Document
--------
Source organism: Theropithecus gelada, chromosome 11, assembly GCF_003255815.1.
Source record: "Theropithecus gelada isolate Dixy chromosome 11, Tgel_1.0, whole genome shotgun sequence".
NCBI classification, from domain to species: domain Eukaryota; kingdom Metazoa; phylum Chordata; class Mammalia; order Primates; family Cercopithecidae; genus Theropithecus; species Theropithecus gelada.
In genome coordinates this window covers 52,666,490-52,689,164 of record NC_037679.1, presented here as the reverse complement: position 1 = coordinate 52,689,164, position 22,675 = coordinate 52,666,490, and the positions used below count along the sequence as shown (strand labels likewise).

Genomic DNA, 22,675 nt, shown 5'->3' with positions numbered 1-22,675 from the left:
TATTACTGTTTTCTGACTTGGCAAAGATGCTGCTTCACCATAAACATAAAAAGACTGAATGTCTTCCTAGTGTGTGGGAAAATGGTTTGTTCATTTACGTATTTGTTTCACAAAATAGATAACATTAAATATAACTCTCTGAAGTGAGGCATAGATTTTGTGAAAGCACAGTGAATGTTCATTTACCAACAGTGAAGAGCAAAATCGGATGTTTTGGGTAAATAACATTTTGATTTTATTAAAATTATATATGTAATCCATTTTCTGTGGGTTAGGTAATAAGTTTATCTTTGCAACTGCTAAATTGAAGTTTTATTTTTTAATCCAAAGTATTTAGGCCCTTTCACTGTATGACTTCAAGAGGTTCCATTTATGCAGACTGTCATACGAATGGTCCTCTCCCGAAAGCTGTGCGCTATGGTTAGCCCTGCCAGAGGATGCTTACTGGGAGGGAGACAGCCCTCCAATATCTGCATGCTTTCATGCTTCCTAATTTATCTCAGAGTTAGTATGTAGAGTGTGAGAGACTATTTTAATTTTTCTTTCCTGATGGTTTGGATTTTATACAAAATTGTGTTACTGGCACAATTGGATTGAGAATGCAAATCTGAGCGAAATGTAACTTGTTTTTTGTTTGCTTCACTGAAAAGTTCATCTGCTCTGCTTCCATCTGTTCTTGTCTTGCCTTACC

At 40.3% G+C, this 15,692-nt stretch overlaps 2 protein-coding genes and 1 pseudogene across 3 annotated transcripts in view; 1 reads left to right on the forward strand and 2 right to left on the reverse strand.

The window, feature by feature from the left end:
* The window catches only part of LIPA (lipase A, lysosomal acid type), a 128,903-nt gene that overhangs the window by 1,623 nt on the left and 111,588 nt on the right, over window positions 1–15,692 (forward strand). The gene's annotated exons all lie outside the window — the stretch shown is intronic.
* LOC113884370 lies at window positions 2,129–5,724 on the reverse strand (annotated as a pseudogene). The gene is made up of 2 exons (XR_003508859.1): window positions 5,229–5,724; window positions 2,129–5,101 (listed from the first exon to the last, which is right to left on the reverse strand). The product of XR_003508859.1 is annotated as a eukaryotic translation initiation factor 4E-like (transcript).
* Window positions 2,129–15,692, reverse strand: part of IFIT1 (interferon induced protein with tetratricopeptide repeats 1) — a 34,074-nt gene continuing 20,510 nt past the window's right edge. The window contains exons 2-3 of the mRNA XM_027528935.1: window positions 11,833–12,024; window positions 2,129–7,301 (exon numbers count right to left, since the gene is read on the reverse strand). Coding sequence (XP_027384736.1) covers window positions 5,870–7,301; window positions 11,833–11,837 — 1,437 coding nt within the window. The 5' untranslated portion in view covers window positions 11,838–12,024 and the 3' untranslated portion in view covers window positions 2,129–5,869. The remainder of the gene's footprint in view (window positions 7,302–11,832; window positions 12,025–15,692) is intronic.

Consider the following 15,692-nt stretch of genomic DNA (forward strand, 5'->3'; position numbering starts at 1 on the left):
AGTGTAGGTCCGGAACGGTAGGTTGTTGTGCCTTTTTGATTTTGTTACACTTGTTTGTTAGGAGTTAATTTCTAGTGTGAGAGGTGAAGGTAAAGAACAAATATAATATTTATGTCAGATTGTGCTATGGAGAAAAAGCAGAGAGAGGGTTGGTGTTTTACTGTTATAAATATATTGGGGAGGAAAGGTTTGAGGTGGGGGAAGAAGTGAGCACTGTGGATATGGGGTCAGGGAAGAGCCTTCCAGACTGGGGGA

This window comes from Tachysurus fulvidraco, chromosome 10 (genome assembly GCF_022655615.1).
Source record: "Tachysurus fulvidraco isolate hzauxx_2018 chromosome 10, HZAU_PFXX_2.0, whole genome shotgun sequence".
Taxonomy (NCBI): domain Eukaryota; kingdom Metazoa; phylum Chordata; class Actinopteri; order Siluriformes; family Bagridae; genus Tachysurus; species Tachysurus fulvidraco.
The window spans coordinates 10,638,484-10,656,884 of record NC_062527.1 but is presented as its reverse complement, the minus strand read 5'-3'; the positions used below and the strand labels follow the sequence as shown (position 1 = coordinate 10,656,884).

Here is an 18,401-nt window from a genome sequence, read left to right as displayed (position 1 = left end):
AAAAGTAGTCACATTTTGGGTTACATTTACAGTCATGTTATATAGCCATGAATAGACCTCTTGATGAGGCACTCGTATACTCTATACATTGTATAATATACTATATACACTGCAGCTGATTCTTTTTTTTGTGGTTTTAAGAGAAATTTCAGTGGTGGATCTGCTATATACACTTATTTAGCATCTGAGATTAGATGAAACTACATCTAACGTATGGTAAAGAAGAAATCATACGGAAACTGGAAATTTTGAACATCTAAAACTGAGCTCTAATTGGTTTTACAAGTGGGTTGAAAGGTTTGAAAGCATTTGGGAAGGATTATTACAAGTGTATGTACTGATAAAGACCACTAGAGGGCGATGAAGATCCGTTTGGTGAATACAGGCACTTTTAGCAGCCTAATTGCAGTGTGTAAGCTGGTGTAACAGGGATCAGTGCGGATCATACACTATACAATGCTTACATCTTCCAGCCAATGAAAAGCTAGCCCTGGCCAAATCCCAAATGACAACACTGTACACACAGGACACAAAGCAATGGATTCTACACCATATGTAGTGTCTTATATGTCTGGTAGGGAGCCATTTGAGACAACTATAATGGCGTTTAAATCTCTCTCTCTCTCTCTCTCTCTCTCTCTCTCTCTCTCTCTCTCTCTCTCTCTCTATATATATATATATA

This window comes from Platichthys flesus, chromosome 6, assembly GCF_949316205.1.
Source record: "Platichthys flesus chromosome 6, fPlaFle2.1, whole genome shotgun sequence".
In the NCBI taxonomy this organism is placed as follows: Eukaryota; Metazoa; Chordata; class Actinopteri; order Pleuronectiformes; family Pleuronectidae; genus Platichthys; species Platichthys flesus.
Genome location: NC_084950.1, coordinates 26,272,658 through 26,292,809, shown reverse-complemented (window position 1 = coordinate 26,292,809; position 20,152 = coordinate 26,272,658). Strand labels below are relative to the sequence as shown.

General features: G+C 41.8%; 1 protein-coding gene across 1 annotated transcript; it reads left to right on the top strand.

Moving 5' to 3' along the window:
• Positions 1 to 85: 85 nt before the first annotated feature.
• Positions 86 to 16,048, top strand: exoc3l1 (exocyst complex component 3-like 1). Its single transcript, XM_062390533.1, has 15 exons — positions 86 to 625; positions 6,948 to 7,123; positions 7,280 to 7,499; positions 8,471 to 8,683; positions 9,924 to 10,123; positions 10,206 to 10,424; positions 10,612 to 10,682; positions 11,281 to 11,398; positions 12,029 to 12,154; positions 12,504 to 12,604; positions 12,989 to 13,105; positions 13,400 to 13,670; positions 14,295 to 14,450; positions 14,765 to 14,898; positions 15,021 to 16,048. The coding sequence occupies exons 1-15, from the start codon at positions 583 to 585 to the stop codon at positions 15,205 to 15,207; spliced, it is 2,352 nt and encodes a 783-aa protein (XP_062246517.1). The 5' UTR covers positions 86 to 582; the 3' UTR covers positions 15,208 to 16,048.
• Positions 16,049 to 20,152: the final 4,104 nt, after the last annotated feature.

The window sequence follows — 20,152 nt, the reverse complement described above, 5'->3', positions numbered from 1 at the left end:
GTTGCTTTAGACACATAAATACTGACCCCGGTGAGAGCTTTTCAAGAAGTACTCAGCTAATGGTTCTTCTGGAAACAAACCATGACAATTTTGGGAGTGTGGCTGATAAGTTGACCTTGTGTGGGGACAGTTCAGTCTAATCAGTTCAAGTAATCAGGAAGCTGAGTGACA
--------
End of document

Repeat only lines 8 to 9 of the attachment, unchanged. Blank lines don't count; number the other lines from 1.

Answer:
The window, feature by feature from the left end:
* The window catches only part of LIPA (lipase A, lysosomal acid type), a 128,903-nt gene that overhangs the window by 1,623 nt on the left and 111,588 nt on the right, over window positions 1–15,692 (forward strand). The gene's annotated exons all lie outside the window — the stretch shown is intronic.